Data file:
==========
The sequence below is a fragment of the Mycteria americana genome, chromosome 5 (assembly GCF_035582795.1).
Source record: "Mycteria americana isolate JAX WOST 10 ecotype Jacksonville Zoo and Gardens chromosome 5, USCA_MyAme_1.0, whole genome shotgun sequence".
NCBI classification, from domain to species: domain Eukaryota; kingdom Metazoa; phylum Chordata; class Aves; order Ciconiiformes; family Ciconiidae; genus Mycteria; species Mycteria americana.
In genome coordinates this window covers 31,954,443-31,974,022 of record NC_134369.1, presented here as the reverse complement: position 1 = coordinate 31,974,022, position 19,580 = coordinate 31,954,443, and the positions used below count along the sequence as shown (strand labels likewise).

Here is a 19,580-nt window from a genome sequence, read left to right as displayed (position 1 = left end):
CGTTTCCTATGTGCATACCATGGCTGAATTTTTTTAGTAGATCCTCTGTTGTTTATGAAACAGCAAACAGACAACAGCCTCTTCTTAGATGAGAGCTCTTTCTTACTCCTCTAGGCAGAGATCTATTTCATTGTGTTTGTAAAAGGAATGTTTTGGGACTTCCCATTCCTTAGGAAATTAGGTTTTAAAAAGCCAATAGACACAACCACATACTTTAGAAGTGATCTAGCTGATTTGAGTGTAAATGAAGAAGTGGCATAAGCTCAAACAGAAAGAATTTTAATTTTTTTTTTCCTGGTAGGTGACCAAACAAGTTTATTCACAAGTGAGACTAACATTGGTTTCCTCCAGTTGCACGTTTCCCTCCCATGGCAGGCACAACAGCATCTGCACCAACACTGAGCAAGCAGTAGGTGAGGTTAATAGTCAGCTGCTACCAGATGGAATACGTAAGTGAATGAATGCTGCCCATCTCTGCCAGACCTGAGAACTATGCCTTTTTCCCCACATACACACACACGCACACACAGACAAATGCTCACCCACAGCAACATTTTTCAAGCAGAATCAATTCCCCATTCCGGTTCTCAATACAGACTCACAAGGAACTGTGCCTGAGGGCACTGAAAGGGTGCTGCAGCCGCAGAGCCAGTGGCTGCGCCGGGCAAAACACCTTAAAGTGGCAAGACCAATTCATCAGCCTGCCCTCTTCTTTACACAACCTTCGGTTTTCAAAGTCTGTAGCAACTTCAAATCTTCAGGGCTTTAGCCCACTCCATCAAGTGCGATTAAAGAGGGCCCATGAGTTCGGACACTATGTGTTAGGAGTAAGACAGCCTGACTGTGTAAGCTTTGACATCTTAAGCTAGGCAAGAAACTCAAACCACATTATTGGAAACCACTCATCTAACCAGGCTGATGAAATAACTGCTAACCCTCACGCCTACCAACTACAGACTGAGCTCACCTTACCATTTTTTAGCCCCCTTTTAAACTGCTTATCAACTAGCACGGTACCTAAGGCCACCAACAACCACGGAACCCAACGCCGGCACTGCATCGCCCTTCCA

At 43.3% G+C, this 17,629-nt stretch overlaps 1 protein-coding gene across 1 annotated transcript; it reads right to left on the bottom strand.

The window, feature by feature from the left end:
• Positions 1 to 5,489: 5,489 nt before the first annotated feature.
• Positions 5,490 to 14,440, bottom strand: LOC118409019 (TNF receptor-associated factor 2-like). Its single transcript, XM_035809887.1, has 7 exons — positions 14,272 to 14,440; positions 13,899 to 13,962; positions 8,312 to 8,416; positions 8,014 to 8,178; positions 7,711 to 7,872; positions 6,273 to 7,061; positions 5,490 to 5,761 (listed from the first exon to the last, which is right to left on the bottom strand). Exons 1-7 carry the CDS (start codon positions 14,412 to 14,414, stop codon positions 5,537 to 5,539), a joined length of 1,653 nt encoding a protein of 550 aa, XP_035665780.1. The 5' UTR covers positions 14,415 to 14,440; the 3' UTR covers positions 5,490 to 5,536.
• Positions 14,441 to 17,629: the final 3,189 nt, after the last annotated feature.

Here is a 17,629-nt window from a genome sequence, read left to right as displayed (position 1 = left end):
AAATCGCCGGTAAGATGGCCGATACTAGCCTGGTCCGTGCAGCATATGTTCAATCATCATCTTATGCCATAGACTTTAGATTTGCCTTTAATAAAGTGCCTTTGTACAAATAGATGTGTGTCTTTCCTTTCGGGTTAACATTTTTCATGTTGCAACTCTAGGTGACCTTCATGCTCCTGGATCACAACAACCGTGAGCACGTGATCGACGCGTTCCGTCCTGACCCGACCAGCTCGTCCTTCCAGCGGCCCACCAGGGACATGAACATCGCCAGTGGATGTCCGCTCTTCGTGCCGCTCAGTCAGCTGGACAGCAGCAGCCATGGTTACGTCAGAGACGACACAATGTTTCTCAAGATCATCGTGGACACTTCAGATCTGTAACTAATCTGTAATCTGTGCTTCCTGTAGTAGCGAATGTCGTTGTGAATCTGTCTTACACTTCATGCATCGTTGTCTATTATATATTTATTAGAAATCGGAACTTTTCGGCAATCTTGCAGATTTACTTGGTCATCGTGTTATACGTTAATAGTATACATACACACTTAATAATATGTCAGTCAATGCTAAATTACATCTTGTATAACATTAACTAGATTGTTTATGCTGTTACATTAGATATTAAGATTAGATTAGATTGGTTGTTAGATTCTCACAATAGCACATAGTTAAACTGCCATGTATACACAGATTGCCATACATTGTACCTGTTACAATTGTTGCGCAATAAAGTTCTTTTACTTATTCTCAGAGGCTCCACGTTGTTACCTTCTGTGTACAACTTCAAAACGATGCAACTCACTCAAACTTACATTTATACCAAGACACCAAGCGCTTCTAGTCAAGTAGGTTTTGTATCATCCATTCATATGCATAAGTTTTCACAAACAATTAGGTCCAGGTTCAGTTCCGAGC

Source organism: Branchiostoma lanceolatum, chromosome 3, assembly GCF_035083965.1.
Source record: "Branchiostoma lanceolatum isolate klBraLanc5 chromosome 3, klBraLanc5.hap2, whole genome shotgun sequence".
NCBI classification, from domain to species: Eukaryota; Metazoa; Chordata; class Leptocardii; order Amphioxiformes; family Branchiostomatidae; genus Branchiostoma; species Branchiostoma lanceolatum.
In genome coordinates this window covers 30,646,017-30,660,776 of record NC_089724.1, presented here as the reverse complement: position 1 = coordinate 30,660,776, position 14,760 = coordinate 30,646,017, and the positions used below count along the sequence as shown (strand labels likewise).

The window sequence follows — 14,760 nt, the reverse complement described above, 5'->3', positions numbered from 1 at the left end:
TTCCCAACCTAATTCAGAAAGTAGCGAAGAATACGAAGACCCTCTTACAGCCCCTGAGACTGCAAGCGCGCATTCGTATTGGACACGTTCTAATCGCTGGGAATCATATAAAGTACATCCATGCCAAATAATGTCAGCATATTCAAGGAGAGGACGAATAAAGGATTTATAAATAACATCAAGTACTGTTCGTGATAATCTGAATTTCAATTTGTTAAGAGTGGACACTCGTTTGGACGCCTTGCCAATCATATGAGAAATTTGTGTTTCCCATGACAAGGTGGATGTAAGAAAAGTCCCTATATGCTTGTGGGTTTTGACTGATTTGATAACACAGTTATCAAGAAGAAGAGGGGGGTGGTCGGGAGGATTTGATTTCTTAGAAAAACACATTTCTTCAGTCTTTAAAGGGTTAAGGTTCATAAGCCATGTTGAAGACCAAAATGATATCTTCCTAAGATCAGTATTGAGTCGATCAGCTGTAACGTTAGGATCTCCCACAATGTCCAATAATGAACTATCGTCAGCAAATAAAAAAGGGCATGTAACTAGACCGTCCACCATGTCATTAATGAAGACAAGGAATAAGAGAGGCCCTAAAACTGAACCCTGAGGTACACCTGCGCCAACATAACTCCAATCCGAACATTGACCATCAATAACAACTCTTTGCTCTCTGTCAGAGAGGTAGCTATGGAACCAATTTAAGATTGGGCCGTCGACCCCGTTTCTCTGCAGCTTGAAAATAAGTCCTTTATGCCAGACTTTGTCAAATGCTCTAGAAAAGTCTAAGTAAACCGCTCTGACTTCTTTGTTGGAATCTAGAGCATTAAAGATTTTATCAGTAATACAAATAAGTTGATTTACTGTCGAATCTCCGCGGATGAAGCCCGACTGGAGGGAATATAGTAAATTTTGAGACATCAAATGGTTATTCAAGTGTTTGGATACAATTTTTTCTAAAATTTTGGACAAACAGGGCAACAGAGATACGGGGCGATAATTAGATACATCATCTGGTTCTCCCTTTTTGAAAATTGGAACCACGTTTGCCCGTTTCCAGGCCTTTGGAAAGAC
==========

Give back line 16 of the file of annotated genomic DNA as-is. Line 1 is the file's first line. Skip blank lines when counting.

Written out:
NCBI classification, from domain to species: Eukaryota; Metazoa; Chordata; class Leptocardii; order Amphioxiformes; family Branchiostomatidae; genus Branchiostoma; species Branchiostoma lanceolatum.